I’ve written about my troubles with Bitdefender AV solution before.. XXXX So, when my Bitdefender license expired, I was happy to switch to a different solution. I picked AVAST. In this post I’ll try to summarize my my impressions after using it for one month.
Bitdefender 2016 insisted on me creating user account for their cloud management crapshoot before I was actually able to get installer and install the software.
On the contrary, Avast’s setup was a snap. One, two, pick components, done.
One minor issue I noticed – I’m quite sure Avast setup did not respect my choices and installed more components than I selected in the setup dialog. Or maybe I mis-clicked one checkbox. I’ll give them a benefit of doubt.
Avast – 1 : Bitdefender – 0.
After all-dark-and-depressing Bitdefender UI, Avast feels much more brighter, colourful and cheerful. It feels much snappier and faster as well. Everything seems to be intuitive and easy to find.
Avast – 1 : Bitdefender – 0.
Avast has all its settings in one place. Bitdefender requires you to open each component separately to access its settings. Avast would be a clear winner here, but..
But good luck trying to find which apps are allowed or blocked by Avast firewall!
Firewall configuration is under “Settings”, just like you would expect. From there you can configure “System rules” and “Packet rules”. However, you won’t find allowed/blocked applications there. Instead, you need to go to Tools->Firewall and locate teeny tiny “Application rules” hidden between “Firewall logs” and “Settings”. WTF?
Taking that into account: Avast – 1/2 : Bitdefender – 1/2
Both antiviruses handle normal updates very well. No ads, no popups, no annoyances of any kind. Avast seems to have sort of ad hoc streaming updates 24/7 – or at least, that’s what the Statistics tabs shows:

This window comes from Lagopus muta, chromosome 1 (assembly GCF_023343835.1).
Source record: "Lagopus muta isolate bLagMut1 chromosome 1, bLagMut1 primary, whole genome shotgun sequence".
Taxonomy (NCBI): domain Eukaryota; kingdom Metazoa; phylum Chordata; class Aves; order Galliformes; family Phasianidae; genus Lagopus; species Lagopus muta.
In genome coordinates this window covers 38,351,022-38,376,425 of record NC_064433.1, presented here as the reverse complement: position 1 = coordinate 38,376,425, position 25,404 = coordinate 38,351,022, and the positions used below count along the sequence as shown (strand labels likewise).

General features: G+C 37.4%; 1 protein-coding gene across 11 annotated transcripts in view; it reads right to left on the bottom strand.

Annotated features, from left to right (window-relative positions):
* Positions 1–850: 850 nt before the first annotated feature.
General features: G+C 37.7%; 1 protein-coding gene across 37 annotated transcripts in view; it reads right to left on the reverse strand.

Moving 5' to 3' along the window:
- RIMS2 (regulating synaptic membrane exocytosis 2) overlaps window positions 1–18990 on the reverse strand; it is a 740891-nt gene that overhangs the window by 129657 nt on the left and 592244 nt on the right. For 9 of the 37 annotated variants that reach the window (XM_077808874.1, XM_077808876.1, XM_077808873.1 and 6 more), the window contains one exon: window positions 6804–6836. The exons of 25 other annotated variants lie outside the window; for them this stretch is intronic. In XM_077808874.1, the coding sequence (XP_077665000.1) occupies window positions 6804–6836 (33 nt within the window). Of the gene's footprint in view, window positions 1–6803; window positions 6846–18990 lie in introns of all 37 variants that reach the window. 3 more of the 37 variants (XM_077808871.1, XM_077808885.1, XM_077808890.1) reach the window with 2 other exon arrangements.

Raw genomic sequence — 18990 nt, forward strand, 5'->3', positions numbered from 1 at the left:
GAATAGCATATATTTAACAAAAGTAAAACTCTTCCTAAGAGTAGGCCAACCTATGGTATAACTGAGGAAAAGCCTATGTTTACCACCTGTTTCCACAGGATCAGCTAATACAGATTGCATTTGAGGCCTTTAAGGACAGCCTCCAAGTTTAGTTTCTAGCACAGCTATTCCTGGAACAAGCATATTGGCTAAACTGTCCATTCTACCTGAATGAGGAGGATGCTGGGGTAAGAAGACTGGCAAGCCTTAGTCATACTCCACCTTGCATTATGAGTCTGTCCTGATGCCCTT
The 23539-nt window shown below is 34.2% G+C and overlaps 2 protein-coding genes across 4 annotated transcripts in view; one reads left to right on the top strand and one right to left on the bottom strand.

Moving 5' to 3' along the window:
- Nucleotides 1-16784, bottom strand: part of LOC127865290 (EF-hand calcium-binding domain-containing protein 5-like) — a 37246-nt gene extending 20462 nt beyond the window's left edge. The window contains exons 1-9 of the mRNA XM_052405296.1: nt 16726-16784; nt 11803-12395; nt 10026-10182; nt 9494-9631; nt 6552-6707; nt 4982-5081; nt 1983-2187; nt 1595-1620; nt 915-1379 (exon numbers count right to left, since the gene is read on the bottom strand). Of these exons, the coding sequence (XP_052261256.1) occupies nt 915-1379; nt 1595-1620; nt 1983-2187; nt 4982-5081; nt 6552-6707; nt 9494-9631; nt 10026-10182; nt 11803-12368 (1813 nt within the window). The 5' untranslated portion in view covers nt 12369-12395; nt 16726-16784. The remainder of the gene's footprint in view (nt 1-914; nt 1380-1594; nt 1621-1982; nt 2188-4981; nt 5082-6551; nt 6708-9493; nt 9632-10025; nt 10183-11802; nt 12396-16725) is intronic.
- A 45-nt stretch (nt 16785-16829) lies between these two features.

However… Today my Avast received a different kind of update that required restart. From what I can tell, this update replaced most of EXE/DLL files in the %PROGRAMFILES%\AVAST Software\Avast\ folder. After restart, my PC got stuck in semi-working state, services.exe and svchost.exe eating most of the CPU resources and Avast showing “try our new-and-cool-whatever-thing-I-don’t-give-a-crap-about” advertisement. In addition to that, Avast claimed that it’s firewall module cannot be started.
Few “repair installation” and Windows restarts later the problem disappeared. As a side effect – all my carefully set privacy settings were reset to defaults, “show offers for other Avast products” was enabled again and all File System Shield exceptions are gone.
Even though I really enjoy invisible 24/7 updates of Avast, I have to reduce Avast’s score due to this major f*ckup.
Avast – 0 : Bitdefender – 1
Bugs and issues
As I described earlier, Bitdefender was far from being perfect. On the contrary, my first impressions of Avast were extremely positive. Great setup, aesthetically pleasing UI, plenty of user-configurable settings. Everything I could ask for!
However, first few weeks of using Avast has been nothing but a source of frustration.
Issue #1 – I’ve configured File System Shield to scan files only on execute. All scans on write or access are disabled for executable files using Avast’s UI.
However, any time I copy-paste suspicious executable files from one PC to another using Remote Desktop Client, Avast File System shield pops up and blocks the copy operation. WTF?!
Issue #2 – There is no “Beggar off, I know what I’m doing” option in the detection dialog, even for heuristic detections. The previous issue wouldn’t be a big one, if I had a possibility to dismiss detections dialog and continue copying files. But I can’t.
So, the only option for me is to disable File System Shield completely. That kinda defeats the purpose of having the antivirus, doesn’t it?
Issue #3 – Myriad of “Win32:Malware-gen” and “Win32:Evo-gen [susp]” detections.
In effort to reduce number of false positives, I’ve set the heuristics and HIPS sensitivity to “Low”. But even then Avast keeps producing plenty of detections on clean files like Goliath obfuscator, ScyllaHide and other reversing tools.
Issue #4 – Leaving statistics tab open for a long time will cause the CPU usage to go high. No idea what causes it, probably the braindead decision to use embedded Chromium and Flash to show the pretty graphs and stuff.
Taking all that into account: Avast – 1/2 : Bitdefender – 1/2
Avast is a great product – for your grandma’s or neighbour’s PC. But if you ever work with malware, cracked files or anything remotely suspicious, Avast’s super-sensitive File System Shield will drive you mad.
I’ll give it one more shot and try to tweak configuration files manually. But if I can’t make it play nice, I’ll be looking for a different solution for my PC.